The spread of a new swine flu is quickly becoming a worldwide concern. The Web, of course, is an ideal resource for learning more about it, but there is plenty of misinformation as well. Here are the sites we recommend turning to.
The Centers for Disease Control: The Centers for Disease Control (CDC) is the best swine flu resource on the Web. You can learn about the outbreak of the flu and find key facts that help you understand it. There’s a video podcast by a physician, giving you in-depth information about the flu’s signs and symptoms, how it’s transmitted, and steps you can take to protect yourself. This should be your first stop.
Build Your Trip
Get instant pricing and complimentary advice
Flu Wiki: The Flu Wiki from Wikia helps you learn about influenza. From its symptoms to its varied strains, the site provides a wealth of knowledge on just about any flu topic. It also has a swine flu wiki page that, while helpful, could be more in-depth. But since the swine flu is somewhat similar to other influenza strains, the Flu Wiki will still come in handy.
Google Maps swine flu outbreak map: The swine flu outbreak map helps you find every known instance of the swine flu around the world. The map also provides information on the current state of the ill person. It will be continuously updated, so you can track it each day. But like following minute-by-minute stock market fluctuations, we don’t recommend dwelling on this site.
H1N1 Timeline: The H1N1 (medical classification for swine flu) Timeline helps you determine where the flu is and where it’s going. You can track where it started and get information about its progression. I found it quite useful.
HealthFinder: Healthfinder is a U.S. government resource that provides health research information to the public. Its articles on a variety of topics aren’t as in-depth as those you’ll find on a private site like WebMD, but they boast all the latest information from government resources such as the CDC. And if you look for data on the swine flu, it will direct you to the appropriate government site. It’s worth checking out.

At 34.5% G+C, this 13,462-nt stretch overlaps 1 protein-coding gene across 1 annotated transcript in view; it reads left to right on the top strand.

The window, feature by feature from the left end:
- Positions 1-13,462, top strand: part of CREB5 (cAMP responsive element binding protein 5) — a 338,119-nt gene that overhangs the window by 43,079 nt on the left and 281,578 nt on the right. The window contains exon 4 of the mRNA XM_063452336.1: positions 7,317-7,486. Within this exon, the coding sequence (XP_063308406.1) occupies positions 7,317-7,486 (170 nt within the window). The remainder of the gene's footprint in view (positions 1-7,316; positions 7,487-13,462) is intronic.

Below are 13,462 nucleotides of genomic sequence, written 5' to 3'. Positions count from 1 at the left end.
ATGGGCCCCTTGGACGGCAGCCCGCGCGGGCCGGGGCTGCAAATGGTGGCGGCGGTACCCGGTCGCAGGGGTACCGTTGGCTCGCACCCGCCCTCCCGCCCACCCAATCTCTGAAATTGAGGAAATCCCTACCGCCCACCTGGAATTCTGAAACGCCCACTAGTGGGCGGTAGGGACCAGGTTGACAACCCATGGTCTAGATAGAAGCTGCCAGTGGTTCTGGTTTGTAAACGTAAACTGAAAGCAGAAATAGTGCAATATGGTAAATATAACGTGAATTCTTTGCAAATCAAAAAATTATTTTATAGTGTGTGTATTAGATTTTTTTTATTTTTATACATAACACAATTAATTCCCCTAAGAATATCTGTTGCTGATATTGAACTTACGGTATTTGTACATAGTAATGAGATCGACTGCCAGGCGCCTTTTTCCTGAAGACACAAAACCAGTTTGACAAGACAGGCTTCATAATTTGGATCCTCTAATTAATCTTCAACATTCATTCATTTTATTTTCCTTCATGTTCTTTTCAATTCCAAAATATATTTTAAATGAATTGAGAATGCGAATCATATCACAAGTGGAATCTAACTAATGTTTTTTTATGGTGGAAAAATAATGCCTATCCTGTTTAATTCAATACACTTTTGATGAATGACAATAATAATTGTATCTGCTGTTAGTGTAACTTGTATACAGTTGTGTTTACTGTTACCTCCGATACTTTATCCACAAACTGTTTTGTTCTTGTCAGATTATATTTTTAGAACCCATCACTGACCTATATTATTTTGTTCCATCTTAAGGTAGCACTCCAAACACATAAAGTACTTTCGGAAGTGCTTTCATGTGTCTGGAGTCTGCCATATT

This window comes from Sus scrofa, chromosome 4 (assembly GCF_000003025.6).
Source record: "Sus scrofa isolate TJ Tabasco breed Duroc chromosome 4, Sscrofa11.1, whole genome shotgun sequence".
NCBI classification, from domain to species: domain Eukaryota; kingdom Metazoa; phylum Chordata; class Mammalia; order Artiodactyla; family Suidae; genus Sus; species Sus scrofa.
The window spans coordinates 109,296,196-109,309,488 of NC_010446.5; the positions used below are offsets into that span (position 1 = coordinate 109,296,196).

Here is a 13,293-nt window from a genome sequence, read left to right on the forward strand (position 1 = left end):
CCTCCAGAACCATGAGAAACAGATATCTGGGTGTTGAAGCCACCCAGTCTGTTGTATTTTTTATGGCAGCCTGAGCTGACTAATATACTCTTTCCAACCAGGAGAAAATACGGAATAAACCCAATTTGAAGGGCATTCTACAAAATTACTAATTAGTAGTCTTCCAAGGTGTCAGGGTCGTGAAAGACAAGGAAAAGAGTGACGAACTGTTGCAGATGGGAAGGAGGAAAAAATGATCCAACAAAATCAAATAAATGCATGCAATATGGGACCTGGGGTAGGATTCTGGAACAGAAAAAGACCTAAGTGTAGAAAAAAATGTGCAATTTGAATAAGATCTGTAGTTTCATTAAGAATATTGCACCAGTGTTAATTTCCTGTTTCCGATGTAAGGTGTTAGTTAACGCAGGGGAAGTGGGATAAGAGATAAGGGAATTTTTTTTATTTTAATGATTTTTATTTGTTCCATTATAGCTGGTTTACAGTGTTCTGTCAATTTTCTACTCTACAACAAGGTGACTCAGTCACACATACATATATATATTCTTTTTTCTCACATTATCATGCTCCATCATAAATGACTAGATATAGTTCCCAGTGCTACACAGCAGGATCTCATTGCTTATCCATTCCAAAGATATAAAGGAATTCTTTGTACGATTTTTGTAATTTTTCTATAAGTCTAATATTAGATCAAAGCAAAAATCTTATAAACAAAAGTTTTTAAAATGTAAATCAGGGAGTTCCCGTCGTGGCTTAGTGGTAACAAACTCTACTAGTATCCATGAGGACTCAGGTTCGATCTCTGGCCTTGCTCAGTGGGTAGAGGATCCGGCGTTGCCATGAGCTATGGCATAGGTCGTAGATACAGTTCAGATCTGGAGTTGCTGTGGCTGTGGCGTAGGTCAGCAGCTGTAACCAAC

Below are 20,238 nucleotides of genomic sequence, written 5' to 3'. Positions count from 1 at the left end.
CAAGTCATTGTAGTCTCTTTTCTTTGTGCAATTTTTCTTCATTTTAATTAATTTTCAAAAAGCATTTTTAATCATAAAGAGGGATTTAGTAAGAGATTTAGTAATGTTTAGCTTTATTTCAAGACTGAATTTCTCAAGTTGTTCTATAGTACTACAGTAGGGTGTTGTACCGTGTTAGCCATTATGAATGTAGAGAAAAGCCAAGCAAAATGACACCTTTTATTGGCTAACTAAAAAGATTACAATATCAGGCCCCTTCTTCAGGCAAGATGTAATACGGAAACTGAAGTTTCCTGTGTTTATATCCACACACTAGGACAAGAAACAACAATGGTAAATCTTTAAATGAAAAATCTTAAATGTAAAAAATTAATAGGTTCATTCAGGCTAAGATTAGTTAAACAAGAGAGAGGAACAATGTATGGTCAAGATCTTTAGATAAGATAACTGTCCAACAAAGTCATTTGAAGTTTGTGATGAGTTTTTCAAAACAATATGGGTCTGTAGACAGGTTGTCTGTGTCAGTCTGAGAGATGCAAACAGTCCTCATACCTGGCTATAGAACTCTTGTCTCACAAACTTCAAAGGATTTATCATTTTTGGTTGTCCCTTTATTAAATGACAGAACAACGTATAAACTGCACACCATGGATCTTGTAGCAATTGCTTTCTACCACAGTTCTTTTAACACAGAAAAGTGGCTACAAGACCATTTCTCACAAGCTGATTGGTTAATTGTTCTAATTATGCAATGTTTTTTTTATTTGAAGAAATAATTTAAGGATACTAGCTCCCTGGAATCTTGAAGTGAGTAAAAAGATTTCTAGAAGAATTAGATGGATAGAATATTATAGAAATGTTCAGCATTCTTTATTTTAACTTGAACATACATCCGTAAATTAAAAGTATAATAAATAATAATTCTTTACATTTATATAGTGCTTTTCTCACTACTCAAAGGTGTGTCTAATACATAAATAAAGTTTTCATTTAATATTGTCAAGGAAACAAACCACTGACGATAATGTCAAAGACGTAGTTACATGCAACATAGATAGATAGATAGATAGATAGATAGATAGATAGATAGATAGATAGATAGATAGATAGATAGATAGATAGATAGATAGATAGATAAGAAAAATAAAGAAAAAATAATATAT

HealthMap: If you want to try out another map to see where the swine flu is heading, HealthMap is for you. It provides information from a variety of sources. And it maps all the known outbreaks of sicknesses ranging from the swine flu to Typhoid. It’s a great resource at any time of the year.
Pandemicflu.gov: offers one-stop access to U.S. Government swine, avian and pandemic flu information.
WebMD: WebMD offers information about the disease’s symptoms, treatment, and prevention. The site has a “Swine Flu FAQ” page that answers a variety of questions you’re probably looking to have answered. The information isn’t as in-depth as what you’ll get from the CDC, but it’s close.
Wellsphere: Although Wellsphere doesn’t offer as many articles as WebMD, the site and its writers–health experts from Stanford and other prominent institutions around the U.S.–provide in-depth knowledge about the swine flu. You can find the latest news and get updates about outbreaks. If you want general information on symptoms, Wellsphere will deliver that too.
World Health Organization: The World Health Organization is continuously updating its site with alerts about the swine flu. You can learn about its current effects worldwide and where it might hit next. You can also get information on symptoms and treatment. The WHO doesn’t provide as much research as the CDC, but it’s a reliable source.
Social network spots
If you want to get some information about the swine flu on your favorite social network, we have you covered.
Please go here for the rest of the article. http://news.cnet.com/8301-17939_109-10227976-2.html